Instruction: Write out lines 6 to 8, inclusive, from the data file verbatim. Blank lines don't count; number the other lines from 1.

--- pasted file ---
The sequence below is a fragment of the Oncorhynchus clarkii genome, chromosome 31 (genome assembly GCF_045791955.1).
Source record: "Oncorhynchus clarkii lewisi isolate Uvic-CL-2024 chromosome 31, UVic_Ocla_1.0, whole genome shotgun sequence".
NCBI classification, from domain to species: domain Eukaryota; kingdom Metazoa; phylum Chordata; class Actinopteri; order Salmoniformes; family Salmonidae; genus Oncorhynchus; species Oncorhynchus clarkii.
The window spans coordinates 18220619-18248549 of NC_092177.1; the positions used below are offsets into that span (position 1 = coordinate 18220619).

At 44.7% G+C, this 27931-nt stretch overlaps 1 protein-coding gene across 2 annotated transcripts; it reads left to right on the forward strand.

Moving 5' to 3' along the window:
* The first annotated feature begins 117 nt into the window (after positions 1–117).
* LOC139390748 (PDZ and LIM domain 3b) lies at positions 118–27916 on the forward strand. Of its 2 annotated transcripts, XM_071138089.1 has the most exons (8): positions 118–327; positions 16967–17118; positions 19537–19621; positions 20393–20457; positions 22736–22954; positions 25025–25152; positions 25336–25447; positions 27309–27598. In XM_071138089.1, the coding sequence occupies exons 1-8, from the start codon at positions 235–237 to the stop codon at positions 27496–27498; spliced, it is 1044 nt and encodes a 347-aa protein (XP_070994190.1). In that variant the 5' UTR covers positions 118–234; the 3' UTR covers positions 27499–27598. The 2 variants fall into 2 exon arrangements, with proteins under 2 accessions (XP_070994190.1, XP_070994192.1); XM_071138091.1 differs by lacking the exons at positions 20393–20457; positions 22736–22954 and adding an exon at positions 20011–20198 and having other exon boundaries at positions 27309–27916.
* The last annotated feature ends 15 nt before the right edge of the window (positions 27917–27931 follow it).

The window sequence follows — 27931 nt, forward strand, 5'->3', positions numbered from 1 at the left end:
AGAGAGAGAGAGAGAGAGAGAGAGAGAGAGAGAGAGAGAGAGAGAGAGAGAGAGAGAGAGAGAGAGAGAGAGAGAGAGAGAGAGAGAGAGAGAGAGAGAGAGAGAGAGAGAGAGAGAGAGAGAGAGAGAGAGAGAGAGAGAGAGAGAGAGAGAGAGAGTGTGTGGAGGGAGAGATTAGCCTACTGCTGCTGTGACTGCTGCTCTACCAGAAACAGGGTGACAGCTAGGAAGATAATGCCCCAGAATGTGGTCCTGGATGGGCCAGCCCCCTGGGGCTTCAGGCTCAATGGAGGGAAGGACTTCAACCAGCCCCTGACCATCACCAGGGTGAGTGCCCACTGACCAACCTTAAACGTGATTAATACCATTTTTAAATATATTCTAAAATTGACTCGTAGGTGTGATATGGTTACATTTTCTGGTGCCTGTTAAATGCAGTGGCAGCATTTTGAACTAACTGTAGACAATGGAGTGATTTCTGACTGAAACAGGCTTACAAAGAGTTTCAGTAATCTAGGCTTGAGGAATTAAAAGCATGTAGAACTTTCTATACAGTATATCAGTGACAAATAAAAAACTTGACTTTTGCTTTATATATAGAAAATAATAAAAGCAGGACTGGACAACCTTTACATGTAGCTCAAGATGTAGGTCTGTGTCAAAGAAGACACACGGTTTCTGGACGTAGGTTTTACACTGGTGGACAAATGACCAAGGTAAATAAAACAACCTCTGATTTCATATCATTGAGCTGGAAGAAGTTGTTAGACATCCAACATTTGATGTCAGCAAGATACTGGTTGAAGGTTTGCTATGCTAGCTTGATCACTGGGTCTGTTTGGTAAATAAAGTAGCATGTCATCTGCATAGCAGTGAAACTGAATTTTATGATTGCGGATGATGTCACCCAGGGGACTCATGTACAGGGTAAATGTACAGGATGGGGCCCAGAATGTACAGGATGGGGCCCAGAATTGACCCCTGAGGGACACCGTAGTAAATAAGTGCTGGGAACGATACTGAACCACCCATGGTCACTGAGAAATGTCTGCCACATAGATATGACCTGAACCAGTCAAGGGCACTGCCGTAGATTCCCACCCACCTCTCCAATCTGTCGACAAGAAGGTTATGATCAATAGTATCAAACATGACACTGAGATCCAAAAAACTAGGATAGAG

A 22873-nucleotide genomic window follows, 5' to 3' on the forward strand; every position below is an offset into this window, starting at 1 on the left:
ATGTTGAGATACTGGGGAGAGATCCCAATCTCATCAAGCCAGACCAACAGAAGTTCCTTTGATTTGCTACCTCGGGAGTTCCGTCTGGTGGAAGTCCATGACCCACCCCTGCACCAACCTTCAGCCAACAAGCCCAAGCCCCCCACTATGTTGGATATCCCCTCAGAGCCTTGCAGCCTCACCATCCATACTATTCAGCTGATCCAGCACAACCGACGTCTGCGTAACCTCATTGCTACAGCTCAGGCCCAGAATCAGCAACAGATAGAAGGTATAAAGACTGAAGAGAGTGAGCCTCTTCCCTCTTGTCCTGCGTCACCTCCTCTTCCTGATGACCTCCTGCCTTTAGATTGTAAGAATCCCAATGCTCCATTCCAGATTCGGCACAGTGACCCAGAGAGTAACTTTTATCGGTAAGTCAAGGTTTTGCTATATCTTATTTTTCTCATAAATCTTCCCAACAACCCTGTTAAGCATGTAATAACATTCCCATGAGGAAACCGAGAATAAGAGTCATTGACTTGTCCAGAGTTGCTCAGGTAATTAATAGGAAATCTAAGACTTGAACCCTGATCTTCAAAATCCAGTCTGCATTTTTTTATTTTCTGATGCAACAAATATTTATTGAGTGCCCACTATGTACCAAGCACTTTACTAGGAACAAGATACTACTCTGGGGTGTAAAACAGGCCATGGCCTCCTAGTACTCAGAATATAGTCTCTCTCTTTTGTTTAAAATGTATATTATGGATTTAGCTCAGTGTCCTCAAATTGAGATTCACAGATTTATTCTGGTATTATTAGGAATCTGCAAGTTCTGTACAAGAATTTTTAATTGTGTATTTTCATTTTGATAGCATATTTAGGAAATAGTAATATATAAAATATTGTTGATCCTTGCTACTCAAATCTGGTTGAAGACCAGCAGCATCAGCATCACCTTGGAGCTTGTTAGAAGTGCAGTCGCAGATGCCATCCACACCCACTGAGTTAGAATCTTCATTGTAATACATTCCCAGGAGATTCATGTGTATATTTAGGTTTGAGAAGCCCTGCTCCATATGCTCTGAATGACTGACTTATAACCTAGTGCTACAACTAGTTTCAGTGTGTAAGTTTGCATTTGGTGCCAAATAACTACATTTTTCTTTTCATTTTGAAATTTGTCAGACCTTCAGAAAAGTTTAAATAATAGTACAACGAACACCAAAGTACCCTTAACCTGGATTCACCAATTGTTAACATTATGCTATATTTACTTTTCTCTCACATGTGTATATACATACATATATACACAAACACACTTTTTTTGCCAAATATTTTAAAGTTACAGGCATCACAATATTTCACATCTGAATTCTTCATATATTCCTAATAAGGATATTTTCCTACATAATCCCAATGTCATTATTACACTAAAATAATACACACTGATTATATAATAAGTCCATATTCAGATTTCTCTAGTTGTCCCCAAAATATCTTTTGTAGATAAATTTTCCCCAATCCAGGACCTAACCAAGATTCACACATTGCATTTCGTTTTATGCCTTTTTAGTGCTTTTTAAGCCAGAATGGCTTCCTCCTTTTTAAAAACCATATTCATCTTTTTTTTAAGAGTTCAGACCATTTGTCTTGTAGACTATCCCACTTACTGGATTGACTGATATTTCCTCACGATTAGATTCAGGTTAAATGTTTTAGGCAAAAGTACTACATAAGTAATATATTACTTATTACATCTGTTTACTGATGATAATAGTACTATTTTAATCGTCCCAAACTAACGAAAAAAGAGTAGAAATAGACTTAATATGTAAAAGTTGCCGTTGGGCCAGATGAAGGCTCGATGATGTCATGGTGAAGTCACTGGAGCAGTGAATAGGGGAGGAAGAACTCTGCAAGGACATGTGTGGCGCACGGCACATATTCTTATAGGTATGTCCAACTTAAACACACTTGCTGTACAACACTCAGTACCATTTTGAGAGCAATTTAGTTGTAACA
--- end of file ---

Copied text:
Moving 5' to 3' along the window:
* The first annotated feature begins 117 nt into the window (after positions 1–117).
* LOC139390748 (PDZ and LIM domain 3b) lies at positions 118–27916 on the forward strand. Of its 2 annotated transcripts, XM_071138089.1 has the most exons (8): positions 118–327; positions 16967–17118; positions 19537–19621; positions 20393–20457; positions 22736–22954; positions 25025–25152; positions 25336–25447; positions 27309–27598. In XM_071138089.1, the coding sequence occupies exons 1-8, from the start codon at positions 235–237 to the stop codon at positions 27496–27498; spliced, it is 1044 nt and encodes a 347-aa protein (XP_070994190.1). In that variant the 5' UTR covers positions 118–234; the 3' UTR covers positions 27499–27598. The 2 variants fall into 2 exon arrangements, with proteins under 2 accessions (XP_070994190.1, XP_070994192.1); XM_071138091.1 differs by lacking the exons at positions 20393–20457; positions 22736–22954 and adding an exon at positions 20011–20198 and having other exon boundaries at positions 27309–27916.